Retail & eCommerce
UK Consumers to Cut Back on Takeaways and Clothing as Cost of Living Rises
A rapid increase in cost of living is motivating 82% of UK consumers to cut back on non-essential spending, according to new research from Braze. The study, conducted at a time when the Consumer Price Index (CPI) is recording its highest rate of inflation in 25 years, finds that nearly half (47%) of these surveyed UK consumers plan to rein in non-essential expenditures by up to a third, compared to the last six months.
The purchases that surveyed consumers plan to cut back on the most during the remainder of 2022 are takeaways/food orders (61%) and clothing (47%), with spending cuts across home furnishings, electronics, alcohol, and toys also expected. According to the findings, the area that surveyed consumers seem most resistant to cutting back on is holiday bookings (27%), reflecting the easement of recent travel restrictions imposed during the pandemic.
Reflecting this increased consumer focus on finances, the data shows that 38% would value more personalized offers from retail brands to suit their budgets, and one in five would like the ability to pause promotions and offers from retailers for financial reasons.
Retail businesses are already facing a challenging landscape driven by the acceleration of hybrid shopping behaviors following the pandemic, growing customer expectations, and the privacy shift towards first-party data. The impact of ongoing cost of living increases will place greater pressure on brands to meet the needs of their customers while still providing the best user experiences possible.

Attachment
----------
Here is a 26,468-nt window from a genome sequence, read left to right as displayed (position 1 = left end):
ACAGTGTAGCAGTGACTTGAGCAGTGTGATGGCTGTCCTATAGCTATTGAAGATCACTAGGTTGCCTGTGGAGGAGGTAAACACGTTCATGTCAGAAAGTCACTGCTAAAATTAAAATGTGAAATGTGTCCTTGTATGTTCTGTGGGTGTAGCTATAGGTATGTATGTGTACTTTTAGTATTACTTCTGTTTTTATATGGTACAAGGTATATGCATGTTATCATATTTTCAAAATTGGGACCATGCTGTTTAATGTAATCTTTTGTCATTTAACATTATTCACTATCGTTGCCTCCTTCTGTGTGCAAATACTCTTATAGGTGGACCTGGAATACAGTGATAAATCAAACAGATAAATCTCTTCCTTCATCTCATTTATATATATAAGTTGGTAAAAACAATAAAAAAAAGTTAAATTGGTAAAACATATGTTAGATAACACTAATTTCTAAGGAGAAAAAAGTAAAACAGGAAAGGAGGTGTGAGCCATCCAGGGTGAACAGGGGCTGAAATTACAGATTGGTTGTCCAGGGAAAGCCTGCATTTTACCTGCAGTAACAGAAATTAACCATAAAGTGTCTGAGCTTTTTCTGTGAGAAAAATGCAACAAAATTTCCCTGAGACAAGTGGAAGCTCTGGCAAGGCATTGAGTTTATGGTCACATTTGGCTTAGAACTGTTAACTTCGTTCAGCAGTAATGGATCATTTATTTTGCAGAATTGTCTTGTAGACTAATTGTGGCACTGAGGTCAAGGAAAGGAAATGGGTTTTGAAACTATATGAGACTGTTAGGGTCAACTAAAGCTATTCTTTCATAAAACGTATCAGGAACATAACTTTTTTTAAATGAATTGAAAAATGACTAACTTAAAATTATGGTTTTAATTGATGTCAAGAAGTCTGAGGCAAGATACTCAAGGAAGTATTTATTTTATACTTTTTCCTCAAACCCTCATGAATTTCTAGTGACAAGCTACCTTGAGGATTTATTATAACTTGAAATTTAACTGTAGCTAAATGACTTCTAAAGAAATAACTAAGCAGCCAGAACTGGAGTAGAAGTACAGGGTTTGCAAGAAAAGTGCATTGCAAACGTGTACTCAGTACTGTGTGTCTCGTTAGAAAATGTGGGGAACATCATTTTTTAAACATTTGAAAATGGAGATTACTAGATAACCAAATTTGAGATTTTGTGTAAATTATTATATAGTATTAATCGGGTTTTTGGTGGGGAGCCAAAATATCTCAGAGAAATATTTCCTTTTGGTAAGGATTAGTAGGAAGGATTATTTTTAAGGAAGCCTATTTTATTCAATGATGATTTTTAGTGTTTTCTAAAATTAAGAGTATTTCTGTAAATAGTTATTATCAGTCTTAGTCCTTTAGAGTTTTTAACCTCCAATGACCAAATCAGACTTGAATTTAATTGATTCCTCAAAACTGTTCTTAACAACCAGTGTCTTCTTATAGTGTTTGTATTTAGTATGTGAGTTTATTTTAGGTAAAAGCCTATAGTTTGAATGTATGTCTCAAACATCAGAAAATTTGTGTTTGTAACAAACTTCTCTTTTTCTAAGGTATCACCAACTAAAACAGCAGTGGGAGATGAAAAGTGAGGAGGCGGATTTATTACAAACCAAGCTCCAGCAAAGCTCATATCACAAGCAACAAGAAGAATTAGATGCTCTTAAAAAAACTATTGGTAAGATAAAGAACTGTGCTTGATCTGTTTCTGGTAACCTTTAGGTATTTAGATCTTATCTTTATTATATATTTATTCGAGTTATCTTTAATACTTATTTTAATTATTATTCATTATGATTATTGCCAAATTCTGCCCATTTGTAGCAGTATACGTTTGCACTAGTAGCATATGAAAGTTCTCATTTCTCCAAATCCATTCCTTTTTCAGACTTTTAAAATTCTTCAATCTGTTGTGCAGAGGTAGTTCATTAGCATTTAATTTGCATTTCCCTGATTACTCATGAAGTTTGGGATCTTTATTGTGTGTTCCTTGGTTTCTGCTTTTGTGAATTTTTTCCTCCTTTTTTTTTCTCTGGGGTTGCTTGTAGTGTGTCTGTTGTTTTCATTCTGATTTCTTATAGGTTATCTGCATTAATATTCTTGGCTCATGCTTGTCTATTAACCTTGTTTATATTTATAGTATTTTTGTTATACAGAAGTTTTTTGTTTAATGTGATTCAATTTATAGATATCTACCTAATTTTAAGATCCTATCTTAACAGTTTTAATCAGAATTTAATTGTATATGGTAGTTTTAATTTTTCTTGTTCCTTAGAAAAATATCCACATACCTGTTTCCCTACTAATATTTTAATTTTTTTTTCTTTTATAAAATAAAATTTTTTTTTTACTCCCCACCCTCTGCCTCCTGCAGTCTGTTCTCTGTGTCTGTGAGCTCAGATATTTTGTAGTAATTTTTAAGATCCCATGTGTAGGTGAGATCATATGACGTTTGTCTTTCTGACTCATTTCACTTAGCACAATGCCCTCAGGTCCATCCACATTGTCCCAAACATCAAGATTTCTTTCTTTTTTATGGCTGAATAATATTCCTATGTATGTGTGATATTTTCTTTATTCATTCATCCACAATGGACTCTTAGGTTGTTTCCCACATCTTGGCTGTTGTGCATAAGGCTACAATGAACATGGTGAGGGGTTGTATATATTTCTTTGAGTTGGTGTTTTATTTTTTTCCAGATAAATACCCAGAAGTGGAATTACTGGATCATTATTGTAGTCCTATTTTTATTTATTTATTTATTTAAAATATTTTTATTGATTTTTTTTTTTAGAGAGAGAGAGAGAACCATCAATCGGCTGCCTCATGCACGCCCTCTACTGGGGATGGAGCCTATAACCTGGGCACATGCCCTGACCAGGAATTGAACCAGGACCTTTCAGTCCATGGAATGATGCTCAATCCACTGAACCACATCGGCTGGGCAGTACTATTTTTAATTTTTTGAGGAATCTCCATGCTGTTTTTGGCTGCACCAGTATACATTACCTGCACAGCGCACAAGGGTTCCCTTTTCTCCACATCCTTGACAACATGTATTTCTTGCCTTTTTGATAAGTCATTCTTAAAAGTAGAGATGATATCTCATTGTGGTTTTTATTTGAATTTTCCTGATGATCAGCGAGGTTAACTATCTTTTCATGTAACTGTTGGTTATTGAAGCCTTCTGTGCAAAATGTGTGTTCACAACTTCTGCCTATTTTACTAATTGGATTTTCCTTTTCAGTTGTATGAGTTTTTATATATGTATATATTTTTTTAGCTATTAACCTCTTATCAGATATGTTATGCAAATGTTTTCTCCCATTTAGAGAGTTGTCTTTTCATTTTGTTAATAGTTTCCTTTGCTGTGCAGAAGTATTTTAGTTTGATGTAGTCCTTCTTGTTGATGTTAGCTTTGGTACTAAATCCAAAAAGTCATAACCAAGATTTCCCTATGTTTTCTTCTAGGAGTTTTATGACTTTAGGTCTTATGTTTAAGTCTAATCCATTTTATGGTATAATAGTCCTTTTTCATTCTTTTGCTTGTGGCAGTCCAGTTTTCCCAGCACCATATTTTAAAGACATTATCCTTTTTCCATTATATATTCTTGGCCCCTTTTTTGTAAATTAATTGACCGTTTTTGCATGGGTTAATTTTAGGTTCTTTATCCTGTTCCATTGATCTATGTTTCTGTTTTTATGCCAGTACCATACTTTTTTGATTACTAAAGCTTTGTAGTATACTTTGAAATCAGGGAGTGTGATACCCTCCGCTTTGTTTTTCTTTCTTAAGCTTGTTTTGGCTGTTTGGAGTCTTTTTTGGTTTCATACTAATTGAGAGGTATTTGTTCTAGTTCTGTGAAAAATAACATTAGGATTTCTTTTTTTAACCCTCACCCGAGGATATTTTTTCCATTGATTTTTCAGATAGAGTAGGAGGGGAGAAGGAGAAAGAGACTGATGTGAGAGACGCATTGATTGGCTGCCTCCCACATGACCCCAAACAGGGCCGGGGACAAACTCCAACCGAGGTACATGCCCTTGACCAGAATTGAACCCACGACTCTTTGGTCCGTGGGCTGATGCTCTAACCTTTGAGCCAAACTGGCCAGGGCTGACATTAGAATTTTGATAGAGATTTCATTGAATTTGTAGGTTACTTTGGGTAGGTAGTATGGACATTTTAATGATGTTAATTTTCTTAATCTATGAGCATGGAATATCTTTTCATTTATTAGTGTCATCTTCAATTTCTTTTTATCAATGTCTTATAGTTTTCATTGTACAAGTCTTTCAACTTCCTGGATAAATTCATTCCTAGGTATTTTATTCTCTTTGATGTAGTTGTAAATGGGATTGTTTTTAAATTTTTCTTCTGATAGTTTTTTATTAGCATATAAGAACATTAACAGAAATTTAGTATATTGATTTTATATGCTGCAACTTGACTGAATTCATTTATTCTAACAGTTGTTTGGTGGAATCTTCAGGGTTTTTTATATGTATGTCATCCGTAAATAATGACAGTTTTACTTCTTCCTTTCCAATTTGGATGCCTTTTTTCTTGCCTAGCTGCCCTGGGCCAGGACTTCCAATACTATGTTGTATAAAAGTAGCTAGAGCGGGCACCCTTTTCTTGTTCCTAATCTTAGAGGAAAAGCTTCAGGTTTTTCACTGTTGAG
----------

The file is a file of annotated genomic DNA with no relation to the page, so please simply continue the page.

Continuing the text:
James Manderson, SVP, Customer Success at Braze, comments: “This new research shows the impact of the cost of living rise on non-essential spending. This is a time for brands to re-evaluate their offering to consumers and to provide customer engagement in a sensitive, and personalized way that will build stronger brand loyalty in the long run and boost customer retention. By building a personal connection with customers and using first-party data to design meaningful and empathetic experiences, brands can ensure they are best placed to support consumers during this tough economic period. This applies equally from market leaders to small businesses, ensuring they are delivering the right message at the best time.”
The Braze survey was conducted by Censuswide (www.censuswide.com) among a UK nationally representative respondent sample of 2,000 people. The survey was conducted between March. 21-23, using an online survey. Censuswide abides by and employs members of the Market Research Society, which is based on the ESOMAR principles.